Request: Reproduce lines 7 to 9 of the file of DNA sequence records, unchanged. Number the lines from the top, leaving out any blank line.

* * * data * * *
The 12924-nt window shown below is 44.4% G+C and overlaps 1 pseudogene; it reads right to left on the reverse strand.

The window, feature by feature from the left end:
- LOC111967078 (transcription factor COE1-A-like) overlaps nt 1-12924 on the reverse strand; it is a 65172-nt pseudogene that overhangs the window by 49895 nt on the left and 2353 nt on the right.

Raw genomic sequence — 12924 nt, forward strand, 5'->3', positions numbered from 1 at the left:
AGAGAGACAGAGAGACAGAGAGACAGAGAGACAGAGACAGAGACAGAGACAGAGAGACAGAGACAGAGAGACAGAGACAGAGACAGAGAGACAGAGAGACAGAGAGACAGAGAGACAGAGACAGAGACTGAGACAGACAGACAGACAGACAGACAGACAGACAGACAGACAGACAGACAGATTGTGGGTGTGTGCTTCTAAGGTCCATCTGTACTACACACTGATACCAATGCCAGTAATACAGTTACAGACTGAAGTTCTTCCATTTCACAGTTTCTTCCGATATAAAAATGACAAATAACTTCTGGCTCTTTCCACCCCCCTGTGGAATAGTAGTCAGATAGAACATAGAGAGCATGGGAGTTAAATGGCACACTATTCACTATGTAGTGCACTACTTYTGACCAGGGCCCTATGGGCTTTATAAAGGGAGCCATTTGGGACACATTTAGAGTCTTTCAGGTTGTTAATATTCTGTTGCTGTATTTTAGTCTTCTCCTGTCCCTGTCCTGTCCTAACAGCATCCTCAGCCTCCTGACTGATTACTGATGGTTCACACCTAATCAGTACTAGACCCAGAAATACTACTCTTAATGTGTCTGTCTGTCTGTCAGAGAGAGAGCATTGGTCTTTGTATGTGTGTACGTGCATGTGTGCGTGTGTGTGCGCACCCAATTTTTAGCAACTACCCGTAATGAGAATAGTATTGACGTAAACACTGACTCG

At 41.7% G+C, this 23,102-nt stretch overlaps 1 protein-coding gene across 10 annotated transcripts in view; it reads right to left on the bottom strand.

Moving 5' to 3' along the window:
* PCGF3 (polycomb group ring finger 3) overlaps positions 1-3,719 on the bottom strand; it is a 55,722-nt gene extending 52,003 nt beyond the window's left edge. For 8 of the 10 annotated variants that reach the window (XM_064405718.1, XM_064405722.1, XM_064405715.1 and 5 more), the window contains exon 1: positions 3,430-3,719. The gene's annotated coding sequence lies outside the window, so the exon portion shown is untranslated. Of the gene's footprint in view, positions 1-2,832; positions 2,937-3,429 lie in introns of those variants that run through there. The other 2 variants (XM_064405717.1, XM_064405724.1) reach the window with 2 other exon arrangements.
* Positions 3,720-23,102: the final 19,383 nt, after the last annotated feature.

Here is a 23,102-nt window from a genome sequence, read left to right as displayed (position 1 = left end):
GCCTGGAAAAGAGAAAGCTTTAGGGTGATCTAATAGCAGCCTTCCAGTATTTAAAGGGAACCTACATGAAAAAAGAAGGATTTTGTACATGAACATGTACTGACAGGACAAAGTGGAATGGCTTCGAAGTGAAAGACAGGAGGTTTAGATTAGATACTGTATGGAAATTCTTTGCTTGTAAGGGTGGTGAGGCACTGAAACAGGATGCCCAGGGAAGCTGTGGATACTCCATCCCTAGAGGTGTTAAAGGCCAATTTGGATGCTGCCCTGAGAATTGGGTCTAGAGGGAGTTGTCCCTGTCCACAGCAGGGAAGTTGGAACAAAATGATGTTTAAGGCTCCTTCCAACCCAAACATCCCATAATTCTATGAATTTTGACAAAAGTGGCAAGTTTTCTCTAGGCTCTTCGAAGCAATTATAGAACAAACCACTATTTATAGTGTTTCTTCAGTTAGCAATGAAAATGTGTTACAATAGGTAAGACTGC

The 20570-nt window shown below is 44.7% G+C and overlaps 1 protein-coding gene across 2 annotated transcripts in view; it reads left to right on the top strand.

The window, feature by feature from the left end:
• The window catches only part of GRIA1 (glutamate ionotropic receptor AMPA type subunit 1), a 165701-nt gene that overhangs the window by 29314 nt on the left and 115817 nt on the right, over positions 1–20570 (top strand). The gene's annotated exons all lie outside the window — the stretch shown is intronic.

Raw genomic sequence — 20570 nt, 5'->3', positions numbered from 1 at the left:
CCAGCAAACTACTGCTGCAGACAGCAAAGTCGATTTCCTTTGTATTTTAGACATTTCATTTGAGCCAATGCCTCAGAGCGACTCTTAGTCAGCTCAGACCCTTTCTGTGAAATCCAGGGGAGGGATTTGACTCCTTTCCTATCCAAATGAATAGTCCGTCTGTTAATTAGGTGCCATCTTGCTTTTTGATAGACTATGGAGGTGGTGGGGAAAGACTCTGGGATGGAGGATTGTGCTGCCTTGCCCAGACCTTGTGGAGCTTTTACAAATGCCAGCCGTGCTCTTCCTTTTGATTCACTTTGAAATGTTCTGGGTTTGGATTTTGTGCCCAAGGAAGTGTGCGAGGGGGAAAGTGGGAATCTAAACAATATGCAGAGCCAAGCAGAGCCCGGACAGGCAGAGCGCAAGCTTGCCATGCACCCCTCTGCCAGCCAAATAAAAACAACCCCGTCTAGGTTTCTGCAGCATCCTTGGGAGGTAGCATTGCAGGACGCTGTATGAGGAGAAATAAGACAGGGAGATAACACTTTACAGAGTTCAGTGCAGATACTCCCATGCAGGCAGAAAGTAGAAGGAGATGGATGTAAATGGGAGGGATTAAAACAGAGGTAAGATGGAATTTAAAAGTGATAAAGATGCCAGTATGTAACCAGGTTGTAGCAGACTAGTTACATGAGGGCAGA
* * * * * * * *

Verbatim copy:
Moving 5' to 3' along the window:
* PCGF3 (polycomb group ring finger 3) overlaps positions 1-3,719 on the bottom strand; it is a 55,722-nt gene extending 52,003 nt beyond the window's left edge. For 8 of the 10 annotated variants that reach the window (XM_064405718.1, XM_064405722.1, XM_064405715.1 and 5 more), the window contains exon 1: positions 3,430-3,719. The gene's annotated coding sequence lies outside the window, so the exon portion shown is untranslated. Of the gene's footprint in view, positions 1-2,832; positions 2,937-3,429 lie in introns of those variants that run through there. The other 2 variants (XM_064405717.1, XM_064405724.1) reach the window with 2 other exon arrangements.
* Positions 3,720-23,102: the final 19,383 nt, after the last annotated feature.